Global Policy Forum

Parliament Sets Up Panel to Look into Saddam Trial

Gulf News
February 16, 2004

Kuwaiti parliament's Legal Affairs Committee Saturday decided to form a sub-committee to consider the legal aspects of trial of deposed Iraqi leader Saddam Hussain and his followers and compensation for losses due to the 1990 Iraqi aggression on Kuwait, according to Committee Chairman Abdullah Al Roumi. Al Roumi said the new committee will start operation soon and consider views of experts and the government before presenting a report with its final conclusions to the head committee, KUNA reported yesterday. Kuwait had earlier last year demanded $170 billion in war reparations for the 1990 Iraqi invasion, and pressed to play an active role in the trial of its arch-foe Saddam Hussain. Prime Minister Sheikh Sabah Al Ahmad Al Sabah said that Kuwait must take part in the trial who was captured by US forces. "Kuwait must be a part in trying Saddam Hussain for the aggressions and crimes" he committed against the country during the seven-month occupation, She-ikh Sabah said. "I believe that Kuwaitis deserve to be the first - along with Iraqis - in getting the opportunity to try Saddam because of the magnitude of his crimes against us," Badriya Al Awadi, an expert in international law, said. "His forces committed horrendous crimes against the environment by setting ablaze (more than 700) oil wells. He committed all forms of war crimes. His occupation of Kuwait was a crime against international peace," Awadi said. The Iraqi army invaded Kuwait on August 2, 1990 but was driven out seven months later by a US-led multinational coalition.

The Kuwaiti cabinet in October last year formed a special committee to account for war crimes committed by Iraqi officials during Baghdad's occupation of the emirate, including Saddam. A United Nations expert on war crimes visited Kuwait last year to help the country prepare indictments against former Iraqi officials. Justice Minister Ahmad Baqer had announced in parliament that Sharif Basyouni, who worked on cases against alleged Serbian war criminals, lead a UN team to assist a Kuwaiti government committee on ways to prepare lawsuits and file them in courts. Kuwait charges that Iraqi troops committed numerous war crimes, including killing at least 1,000 civilians, detaining thousands of prisoners, perpetrating widescale torture and confiscating property. About 600 Kuwaiti prisoners and nationals of third countries went missing during the occupation. Since the ouster of Saddam's regime during the US-led invasion last March, the country has identified the remains of 45 of them in mass graves. Awadi said the Kuwaiti side should focus on the criminal aspects of the trial since the United Nations Compensation Commission has already accepted Kuwait's claims.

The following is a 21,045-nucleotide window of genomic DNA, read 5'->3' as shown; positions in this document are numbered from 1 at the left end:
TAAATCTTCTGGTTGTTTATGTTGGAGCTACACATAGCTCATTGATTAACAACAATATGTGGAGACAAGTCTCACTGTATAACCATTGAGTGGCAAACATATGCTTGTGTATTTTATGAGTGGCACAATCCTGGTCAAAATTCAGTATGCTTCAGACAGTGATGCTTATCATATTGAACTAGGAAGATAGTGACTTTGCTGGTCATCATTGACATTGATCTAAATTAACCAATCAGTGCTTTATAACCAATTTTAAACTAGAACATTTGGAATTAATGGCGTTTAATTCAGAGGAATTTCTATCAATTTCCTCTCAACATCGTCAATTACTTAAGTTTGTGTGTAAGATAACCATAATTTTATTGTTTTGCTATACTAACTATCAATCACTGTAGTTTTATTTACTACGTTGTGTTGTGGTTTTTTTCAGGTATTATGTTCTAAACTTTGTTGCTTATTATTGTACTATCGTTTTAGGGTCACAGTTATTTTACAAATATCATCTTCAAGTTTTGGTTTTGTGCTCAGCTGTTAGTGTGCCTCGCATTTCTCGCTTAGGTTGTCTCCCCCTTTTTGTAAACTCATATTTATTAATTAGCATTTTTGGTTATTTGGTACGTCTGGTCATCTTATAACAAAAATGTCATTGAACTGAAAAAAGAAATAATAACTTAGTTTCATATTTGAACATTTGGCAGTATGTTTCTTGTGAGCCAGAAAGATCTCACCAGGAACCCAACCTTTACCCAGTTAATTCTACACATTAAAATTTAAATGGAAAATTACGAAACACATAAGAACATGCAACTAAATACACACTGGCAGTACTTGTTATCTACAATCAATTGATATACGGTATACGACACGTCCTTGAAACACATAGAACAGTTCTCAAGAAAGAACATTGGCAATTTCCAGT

More Information on International Justice
More Information on the Iraq Tribunal
More Information on the Iraq Crisis


FAIR USE NOTICE: This page contains copyrighted material the use of which has not been specifically authorized by the copyright owner. Global Policy Forum distributes this material without profit to those who have expressed a prior interest in receiving the included information for research and educational purposes. We believe this constitutes a fair use of any such copyrighted material as provided for in 17 U.S.C § 107. If you wish to use copyrighted material from this site for purposes of your own that go beyond fair use, you must obtain permission from the copyright owner.